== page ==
The Uncommon Reader, Paperback book

The Uncommon Reader[Paperback]

by Alan Bennett

4.03 out of 5 (202 ratings)

Profile Books Ltd 
Publication Date:
03 July 2008 
Modern & Contemporary 


The Uncommon Reader is none other than HM the Queen who drifts accidentally into reading when her corgis stray into a mobile library parked at Buckingham Palace. She reads widely ( JR Ackerley, Jean Genet, Ivy Compton Burnett and the classics) and intelligently. Her reading naturally changes her world view and her relationship with people like the oleaginous prime minister and his repellent advisers. She comes to question the prescribed order of the world and loses patience with much that she has to do. In short, her reading is subversive. The consequence is, of course, surprising, mildly shocking and very funny.

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  • A great book about the power of reading. I really enjoyed and was sad when I got to the end, which had a great twist.

    5.00 out of 5


  • What a neat little book about reading! I was skeptical when I found a lead characte in the book is gay, but I gave the book a chance and it didn't disappoint me. The gayness of the character in question only came up initially and then gradually faded away, sort of politely overlooked by the Queen, as one might expect.At the beginning of the book the Queen and her annoying little barking Corgis have set out for a walk and happen upon the City of Westminster traveling library by mistake. She had never seen the traveling library on-site before. She decided to step inside and apologize for her dogs' rudeness and ended up borrowing a book simply out of kindness to the driver/librarian.The queen ends up falling in love with the act of reading and apopints herself an amanuensis. (to run errands, exchange her library books, look up awkward words for her and find her quotations...the true meaning of the word is manual labourer but now is often used to mean a secretary or scribe)Eventually the queen finds herself reading while traveling and not minding the actual travel anymore, however, she finds all the engagements as bothers now because her book is pulled from her hand, and hidden, so that she must focus on the event at hand. What a bother. She often has 2 or 3 books going at once. Those around her, excepting her amanuensis, are increasingly annoyed by the amount of time she is spending reading and hence this incredible sentence in the book:"Thus it was that the dawn of sensibility was mistaken for the onset of sinility."Reading continues to transform her. Eventually she feels that all the authors she has read have had "a voice" but that she, even as Queen, truly has no voice, no freedom. That brings on the surprising little twist at the end of the book! I was very happy with the way the author chose to end (or begin, depends on how one looks at it) his story.I found that I wanted to highlight sections of this book as I read it. I am going to give a few of those examples here:"Pass the time?" said the Queen. "Books are not about passing the time. They're about other lives. Other worlds. Far from wanting to pass, Sir Kevin, one just wishes one had more of it. If one wanted to pass the time one could go to New Zealand." (Sir Kevin is from New Zealand and is embarrassed by the fact.)"The appeal of reading , she thought, lay in its indifference: ther was something lofty about literature. Books did not care who was reading them or whether one read them or not. ... All readers were equal, and this took her back to the beginning of her life. As a girl, one of her greatest thrills had been on VE night, when she and her sister had slipped out of the gates and mingled unrecognized with the crowds. There was something of that, she felt, to reading. It was anonymous; it was shared; it was common. And she who had led a life apart now found that she craved it. Here in thses pages and between these covers she could go unrecognized." (I find myself wishing to know if, indeed Queen Elizabeth and her sister were allowed to mingle with the celebrating crowds on VE night...I read in another book recently that they actually experienced the same rations as the commoners and I find that very interesting.)"These doubts and self-questionings, though, were just the beginning. Once she got into her stride it ceased to seem strange to her that she wanted to read, and books, to which she had taken so cautionsly, gradually came to be her element.""Had she been asked if reading had enriched her life she would have had to say yes, undoubtedly, though adding with equal certainty that it had at the same time drained her life of purpose. Once she had been a self-assured single-minded woman knowing where her duty lay and intent on doing it for as long as she was able. Now all too often she was in two minds. Reading was not doing, that had always been the trouble. And old though she was she was still a doer.""Above literature? said the Queen,. "Who is above literature? You might as well say one was above humanity."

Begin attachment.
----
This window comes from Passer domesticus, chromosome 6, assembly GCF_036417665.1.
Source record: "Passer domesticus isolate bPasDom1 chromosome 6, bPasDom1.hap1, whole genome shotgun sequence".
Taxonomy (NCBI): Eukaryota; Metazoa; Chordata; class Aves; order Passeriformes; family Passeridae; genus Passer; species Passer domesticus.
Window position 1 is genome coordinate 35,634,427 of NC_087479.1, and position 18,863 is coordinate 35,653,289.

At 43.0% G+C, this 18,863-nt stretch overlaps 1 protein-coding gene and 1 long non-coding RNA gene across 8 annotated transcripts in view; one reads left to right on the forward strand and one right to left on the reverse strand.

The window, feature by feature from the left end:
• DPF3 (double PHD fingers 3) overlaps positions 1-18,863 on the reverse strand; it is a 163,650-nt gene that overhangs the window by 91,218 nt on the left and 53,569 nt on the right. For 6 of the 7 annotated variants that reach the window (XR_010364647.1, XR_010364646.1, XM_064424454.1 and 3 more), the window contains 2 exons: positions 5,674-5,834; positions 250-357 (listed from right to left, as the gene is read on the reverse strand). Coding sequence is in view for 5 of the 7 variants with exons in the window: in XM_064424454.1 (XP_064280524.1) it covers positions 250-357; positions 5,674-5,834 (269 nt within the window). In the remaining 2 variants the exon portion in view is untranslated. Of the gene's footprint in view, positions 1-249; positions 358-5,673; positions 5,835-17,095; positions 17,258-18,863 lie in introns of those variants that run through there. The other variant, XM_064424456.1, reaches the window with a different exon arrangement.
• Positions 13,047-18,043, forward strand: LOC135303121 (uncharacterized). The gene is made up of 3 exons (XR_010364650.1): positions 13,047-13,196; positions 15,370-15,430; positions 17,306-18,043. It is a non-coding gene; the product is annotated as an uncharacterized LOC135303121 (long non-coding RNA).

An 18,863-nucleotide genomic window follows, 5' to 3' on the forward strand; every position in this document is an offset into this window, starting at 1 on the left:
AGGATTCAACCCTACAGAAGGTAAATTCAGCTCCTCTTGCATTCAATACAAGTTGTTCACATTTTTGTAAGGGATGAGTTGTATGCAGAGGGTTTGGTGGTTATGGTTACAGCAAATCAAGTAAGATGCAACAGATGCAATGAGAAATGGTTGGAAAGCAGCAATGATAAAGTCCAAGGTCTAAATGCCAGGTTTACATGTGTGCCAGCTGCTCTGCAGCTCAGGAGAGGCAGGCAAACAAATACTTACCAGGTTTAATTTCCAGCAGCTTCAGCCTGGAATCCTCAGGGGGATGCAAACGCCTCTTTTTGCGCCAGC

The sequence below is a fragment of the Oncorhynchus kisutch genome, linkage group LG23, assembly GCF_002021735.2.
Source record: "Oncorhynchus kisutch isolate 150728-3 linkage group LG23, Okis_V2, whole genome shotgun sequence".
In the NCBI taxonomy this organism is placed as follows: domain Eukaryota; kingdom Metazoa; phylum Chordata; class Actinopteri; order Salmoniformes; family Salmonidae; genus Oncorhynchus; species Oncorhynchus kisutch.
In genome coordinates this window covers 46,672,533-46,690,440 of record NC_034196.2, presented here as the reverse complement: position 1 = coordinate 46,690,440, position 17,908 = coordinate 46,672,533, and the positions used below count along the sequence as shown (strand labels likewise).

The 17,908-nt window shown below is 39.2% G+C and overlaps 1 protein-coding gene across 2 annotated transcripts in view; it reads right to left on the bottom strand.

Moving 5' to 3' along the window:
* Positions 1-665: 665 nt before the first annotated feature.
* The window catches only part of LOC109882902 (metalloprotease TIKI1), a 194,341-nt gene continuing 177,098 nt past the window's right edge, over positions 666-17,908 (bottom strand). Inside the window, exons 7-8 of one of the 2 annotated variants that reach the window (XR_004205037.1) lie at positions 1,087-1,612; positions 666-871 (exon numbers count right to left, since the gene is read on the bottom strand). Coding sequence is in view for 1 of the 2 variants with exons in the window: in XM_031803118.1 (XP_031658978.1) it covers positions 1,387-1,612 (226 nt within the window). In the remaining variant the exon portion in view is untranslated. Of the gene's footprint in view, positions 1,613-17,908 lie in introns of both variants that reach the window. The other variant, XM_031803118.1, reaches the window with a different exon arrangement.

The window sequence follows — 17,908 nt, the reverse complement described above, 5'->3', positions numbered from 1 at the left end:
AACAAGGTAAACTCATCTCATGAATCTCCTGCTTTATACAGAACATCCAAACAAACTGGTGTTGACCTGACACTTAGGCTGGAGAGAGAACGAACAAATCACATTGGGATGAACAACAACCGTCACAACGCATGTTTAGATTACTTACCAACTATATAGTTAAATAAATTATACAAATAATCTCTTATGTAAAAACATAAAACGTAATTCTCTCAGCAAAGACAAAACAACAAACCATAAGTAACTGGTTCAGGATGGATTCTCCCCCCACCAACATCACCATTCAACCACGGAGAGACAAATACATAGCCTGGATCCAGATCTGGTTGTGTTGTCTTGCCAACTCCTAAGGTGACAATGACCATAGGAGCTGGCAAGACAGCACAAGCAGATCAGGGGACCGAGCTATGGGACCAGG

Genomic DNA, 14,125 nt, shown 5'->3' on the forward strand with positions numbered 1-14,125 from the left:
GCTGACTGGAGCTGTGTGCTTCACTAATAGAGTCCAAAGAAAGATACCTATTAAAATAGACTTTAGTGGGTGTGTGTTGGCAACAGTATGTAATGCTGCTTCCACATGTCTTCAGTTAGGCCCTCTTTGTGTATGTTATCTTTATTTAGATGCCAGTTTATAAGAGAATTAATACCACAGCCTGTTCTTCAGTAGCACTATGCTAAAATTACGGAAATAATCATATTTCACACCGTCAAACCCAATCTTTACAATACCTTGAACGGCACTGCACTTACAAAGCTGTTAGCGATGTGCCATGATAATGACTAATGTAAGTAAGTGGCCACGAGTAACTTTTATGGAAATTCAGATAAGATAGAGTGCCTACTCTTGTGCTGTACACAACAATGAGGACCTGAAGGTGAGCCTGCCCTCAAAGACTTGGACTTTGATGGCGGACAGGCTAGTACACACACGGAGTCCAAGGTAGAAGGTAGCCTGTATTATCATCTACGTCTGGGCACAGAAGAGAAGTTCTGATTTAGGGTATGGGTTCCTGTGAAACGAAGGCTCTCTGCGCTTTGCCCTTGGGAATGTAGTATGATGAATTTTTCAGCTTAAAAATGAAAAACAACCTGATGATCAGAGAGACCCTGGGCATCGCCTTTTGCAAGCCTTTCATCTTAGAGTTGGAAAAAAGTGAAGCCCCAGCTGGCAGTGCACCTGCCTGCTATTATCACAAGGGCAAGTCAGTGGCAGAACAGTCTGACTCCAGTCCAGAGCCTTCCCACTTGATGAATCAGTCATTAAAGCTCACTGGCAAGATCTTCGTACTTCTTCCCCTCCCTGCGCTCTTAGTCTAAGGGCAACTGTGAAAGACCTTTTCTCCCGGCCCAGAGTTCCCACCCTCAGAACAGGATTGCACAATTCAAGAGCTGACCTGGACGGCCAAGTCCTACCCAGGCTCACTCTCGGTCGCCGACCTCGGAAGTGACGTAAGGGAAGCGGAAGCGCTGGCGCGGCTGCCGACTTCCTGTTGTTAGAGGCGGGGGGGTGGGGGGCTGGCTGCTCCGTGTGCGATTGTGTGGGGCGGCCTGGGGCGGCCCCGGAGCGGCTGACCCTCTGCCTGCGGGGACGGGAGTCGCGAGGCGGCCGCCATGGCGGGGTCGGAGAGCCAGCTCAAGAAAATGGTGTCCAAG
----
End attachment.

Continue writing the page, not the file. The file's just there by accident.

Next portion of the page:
5.00 out of 5


  • I ADORE this book! Well, I adore Alan Bennett in general, but as I'm a fan of HM Queen Elizabeth II as well, this book covered a lot of goodies for me. I don't normally go for novellas or short stories, but I waited seemingly forever for this one to go on sale in paperback [I don't have shelf-space for hardbacks) -- and it was worth the wait. The Queen is portrayed in a "homey" sort of light -- we get to know her as a real person who READS, although Americans have been given the impression that the British Royals are a bunch of inbred, not-terribly-bright, upper-class twits. The Elizabeth II of this story is nothing like that; but the best part about her is that she is no snob, either. She befriends the man who runs the bookmobile and gets to know a bit about "life on the outside." The ending came as a COMPLETE shock to me [I won't ruin it] and I found myself shouting "NO! ALAN, NO!" as if the author could hear me -- and as if that ending were likely anyway. But what a burst of adrenaline!

    5.00 out of 5


  • Absolutely glorious novella. QEII takes up reading in a big way. Stories based on real people don't usually work for me but Bennett's HM rings true and the outcome of story is completely plausible. Beautifully, elegantly and sparsely written, it could have been padded out to much longer but that would have been a shame, the lenght is perfect.Best book I have read in months

    5.00 out of 5